Del Shores Talks 'Southern Baptist Sissies' and More 'Sordid Lives'
Shores was himself the son of a Southern Baptist preacher. He's openly gay and knows first-hand the damage religion can do to a person. Therefore, he wanted to use this play to express that and help others get through that kind of damage.
Shores even relates a story of a man he met in a parking lot after one of his shows who was crying. Shores hugged the man and comforted him, as the man revealed that he was ex-communicated and abandoned by family because he was gay. The man even attempted suicide, but seeing Shores' play helped to bring the crying man back.
Emerson Collins, the star and one of the producers, suggested that Shores just film the play and not adapt it. They crowd-funded nearly $200,000 and did just that.
Breaking Glass Pictures picked Southern Baptist Sissies up after it premiered at Outfest 2013. The filmed-play ran in 28 festivals. It won 15 prizes, including 9 audience awards. Breaking Glass releases it on DVD as of today, November 11, 2014.
The play explores four, fragile, adolescent homosexual boys dealing with Christian dogma that opposes or outright hates homosexuality. The circumstance for each boy is different and each boy ends up at a different place at the end. Each in a way represents aspects of Shores' life and experiences.
Shores said he wrote what he knew, so each young male, which he affectionately refers to as a "sissy," represents a part of his own journey. Shores repeated though that as a writer he had to "scratch deeper." He loves writing and storytelling and had to give these young men, or sissies, journeys of their own.
If you watch the play, you'll see that there are a lot of monologues, mostly of the young men talking directly to the audience relating their thoughts, feelings and observations. Shores admits there are plenty of monologues that didn't make it into the play but Shores wrote them in order to fully understand his characters.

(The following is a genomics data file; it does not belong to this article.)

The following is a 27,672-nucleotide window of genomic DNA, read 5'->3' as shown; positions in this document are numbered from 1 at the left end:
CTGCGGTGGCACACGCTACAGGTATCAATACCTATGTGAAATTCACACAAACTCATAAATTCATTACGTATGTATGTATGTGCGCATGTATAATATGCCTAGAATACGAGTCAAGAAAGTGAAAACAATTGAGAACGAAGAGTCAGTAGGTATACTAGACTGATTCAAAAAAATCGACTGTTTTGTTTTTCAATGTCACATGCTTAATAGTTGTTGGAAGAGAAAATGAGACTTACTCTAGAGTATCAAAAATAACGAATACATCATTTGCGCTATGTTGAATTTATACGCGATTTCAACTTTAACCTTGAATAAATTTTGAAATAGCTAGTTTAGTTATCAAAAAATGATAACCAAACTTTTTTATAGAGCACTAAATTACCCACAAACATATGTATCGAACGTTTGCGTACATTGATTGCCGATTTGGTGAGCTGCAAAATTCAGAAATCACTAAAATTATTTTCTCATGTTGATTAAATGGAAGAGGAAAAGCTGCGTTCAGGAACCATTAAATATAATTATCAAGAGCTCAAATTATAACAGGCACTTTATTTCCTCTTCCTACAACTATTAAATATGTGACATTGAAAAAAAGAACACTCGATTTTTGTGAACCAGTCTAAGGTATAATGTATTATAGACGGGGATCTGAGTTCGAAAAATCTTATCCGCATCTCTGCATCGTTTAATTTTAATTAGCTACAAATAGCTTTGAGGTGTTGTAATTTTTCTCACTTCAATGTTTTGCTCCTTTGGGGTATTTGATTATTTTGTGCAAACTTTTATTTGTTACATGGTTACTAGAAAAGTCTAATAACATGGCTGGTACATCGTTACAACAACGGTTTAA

Shores started as an actor, coming from Texas. He said his writing and directing is an extension of that, of his desire to tell stories. His mom was a drama teacher who taught him how to argue.
He's quite verbose without much prompting. He admitted to being mouthy, but he compared himself as being more ACT-UP rather than HRC. Both ACT-UP and HRC are non-profit organizations that advocate for gay rights, but, whereas HRC is more passive or tame in its tactics, ACT-UP is more aggressive. It stages protests and isn't afraid to jump in people's faces.
Given his play is about religion, I asked Shores about the state of his own. He said he's like Carrie Fisher. He's "agnostic with a lot of hope." He said he like most people really don't know the truth about God or Heaven. He said all he can do is have faith in humanity, celebrate it and try to be a good person himself.
Favorites from Sordid Lives, Leslie Jordan and Dale Dickey return for Southern Baptist Sissies. Both provide a lot of comedy to help swallow all the heavy religious issues. Shores has worked with Jordan since 1985 and he's worked with Dickey for 17 years. He has such a good relationship with them and still such a love for Sordid Lives that he hopes to raise money for A Very Sordid Wedding, a sequel and final chapter.
For now, Southern Baptist Sissies is available on DVD and VOD via Amazon and iTunes.